Some of the up-regulated DEGs in this study have been previously reported as candidate genes involved in fat-tail/fatness development or as DEG associated with fat metabolism in animal. Moreover, they were found in the fatness-related QTLs or passed at least 50% of the Jackknife tests (Supplementary File s S2 and S4). Some of the most important genes in light blue sub-network (Fig. 4) were IL6, RBP4, LEPR, PAI-1, CSNK2B and MTMR4. Recent studies highlighted the role of interleukins in lipid metabolism44. Interleukin-6 (IL-6) is known as a key regulator of adipose homeostasis in obesity. It is worth to note that in Farhadi et al., study9 this gene was down-regulated in fat-tailed breed and they suggested it as a potential candidate gene in fat-tail formation. However, our analysis revealed that this gene was up-regulated in fat-tailed breed in all studies, except Farhadi et al., study9. In this regard, results of a study showed that expression of IL-6 in lymphedema (a morbid disease characterized by adipose deposition67) is associated with adipose deposition. Since, IL-6 was identified as a highly connected gene in light blue sub-network (Fig. 4), the other genes in this cluster are expected to be potential candidate genes in fat-tail formation. Interestingly, most of the connected genes with IL-6 were reported to be involved in fat deposition processes, which reinforce the importance of light blue sub-network in fat deposition. For example, retinol binding protein 4 (RBP4), which is a novel adipokine, is mainly secreted by adipocytes and is related to obesity. This gene contributes to systemic insulin resistance that can lead to fat deposition68. Leptin receptor (LEPR), as other gene in light blue sub-network that is also located in fatness-related QTLs regions, was reported as candidate gene affecting fat deposition in pig69. Higher levels of plasminogen activator inhibitor-1 (PAI-1) in plasma was reported to be a biochemical marker of obesity70. The association between PAI-1 and fat deposition had been well established in animal studies and the location of this gene in the QTLs linked to sheep fatness make it interesting for further functional investigations71.
EPHX1, HSD11B1, FMO2, S100A1 and HSPA6 were some of the important up-regulated genes in orange sub-network (Fig. 4). Association between EPHX1 and adipogenesis in mesenchymal stem cells through the activation of cryoprotective lipid mediators had been explained previously72. Rosu-Myles et al., reported that EPHX1 expressing cells in human stromal cultures can be led to increased numbers of cells that have committed to the adipocyte lineage73. FMO2 is a member of the FMO gene family and catalyze the NADPH-dependent oxidative metabolism of a wide array of foreign chemicals as well as is involved in fat deposition, adipogenesis and fatty acid biosynthesis11. FMO3, as other member of this family, was reported as important candidate in fat metabolism of sheep through inhibiting fatty acid oxidation13. Consistent with these observations, FMOs 1, 2, and 4 knockout mice exhibited a lean phenotype and stored less triglycerides in their white adipose tissue compared to wild-type mice, despite similar food intake74. HSD11B1 is well known to be closely related to the accumulation of abdominal fat75. Recently, an RNA-Seq study was performed to explore the effects of castration on fat deposition in different parts of pigs and HSD11B1 was reported as a factor affects glucose uptake by adipocytes and leads to obesity76. In Arora et al., study HSPA6 was reported as an important regulator of fatty acid metabolism in the skeletal muscles of sheep33. Adipogenesis regulatory factor (ADIRF), as other important up-regulated gene, promotes adipocyte differentiation by enhancing the expression of peroxisome proliferator-activated receptor gamma (PPARG) and CCAAT-enhancer-binding protein alpha (CEBPA) in 3T3 L1 cells and play an important role in fat cell development. Higher expression of this gene in obese individuals, suggesting a role for ADIRF in the development of obesity77. Angiopoietin-like 8 (ANGPTL8) exhibits its effects by inducing insulin receptor to inhibits lipolysis and controls post-prandial fat storage in white adipose tissue. This gene directs fatty acids to adipose tissue for storage during the fed state. Serpin family E member 1 (SERPINE1) was highly expressed in obese individuals and demonstrated as a key gene associated with the network pathway analysis of obesity78. Altogether, these results support the potential role of up-regulated genes, especially light blue and orange sub-networks in fat deposition in tail of sheep.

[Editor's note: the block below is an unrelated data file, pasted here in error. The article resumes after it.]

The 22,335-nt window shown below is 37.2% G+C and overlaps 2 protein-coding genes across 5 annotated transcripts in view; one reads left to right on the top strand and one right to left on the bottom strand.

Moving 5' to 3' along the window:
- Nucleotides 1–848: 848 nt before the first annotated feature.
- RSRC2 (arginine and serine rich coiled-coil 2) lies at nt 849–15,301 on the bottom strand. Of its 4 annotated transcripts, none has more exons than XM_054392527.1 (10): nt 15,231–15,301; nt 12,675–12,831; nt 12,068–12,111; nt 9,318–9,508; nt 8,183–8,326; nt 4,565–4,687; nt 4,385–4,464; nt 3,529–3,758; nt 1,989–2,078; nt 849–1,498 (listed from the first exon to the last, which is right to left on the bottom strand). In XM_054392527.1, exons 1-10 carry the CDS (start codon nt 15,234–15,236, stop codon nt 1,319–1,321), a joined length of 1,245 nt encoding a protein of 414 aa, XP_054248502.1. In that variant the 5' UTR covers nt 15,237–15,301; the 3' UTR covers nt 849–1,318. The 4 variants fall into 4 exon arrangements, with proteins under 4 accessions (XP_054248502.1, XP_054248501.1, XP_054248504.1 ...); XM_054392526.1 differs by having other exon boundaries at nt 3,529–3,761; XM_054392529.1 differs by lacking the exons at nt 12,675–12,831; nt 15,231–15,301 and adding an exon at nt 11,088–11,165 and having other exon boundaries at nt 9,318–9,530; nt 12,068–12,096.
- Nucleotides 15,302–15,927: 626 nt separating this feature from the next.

Totally, 170 unique DEGs (77 up- and 93 down-regulated) were found in meta-analysis that were not identified as DEGs in individual studies (Fig. 2), which can be attributed to the more statistical power of meta-analysis than individual studies for identifying new candidate genes associated with fat-tail formation. Of which, 38 DEGs (17 up and 21 down-regulated) were located in QTLs regions related to fatness of sheep, which further support that their functions might be relevant. Some of these genes have been previously reported to be related to lipid metabolism including NR4A1, ACSF2, MYC, SPP1, PLPP3, PHOSPHO1 and ACP6. For example, NR4A1 encodes a nuclear receptor (transcription factor) that is involved in regulation of lipid metabolism and modulating lipolysis in muscle35. It is reported that female NR4A1 deficient mice exhibited higher fat mass compared to wild-type mice, under the same high-fat diet79. This gene plays a vital role in the regulation of liver fat content35. Expression of NR4A1 is reported to be negatively correlated with body-fat content and insulin sensitivity, as its expression was significantly lower in the muscle of obese men in comparison to lean men80. MYC, which is a transcription factor, plays vital roles in lipid metabolism81. Furthermore, ACSF2 is involved in the acyl-CoA metabolic process and malonyl-CoA metabolic process in mammals as well as reported to be associated with avian lipid metabolism82,83. These findings suggested a link between differentially expressed of these genes and fat-tail development in sheep.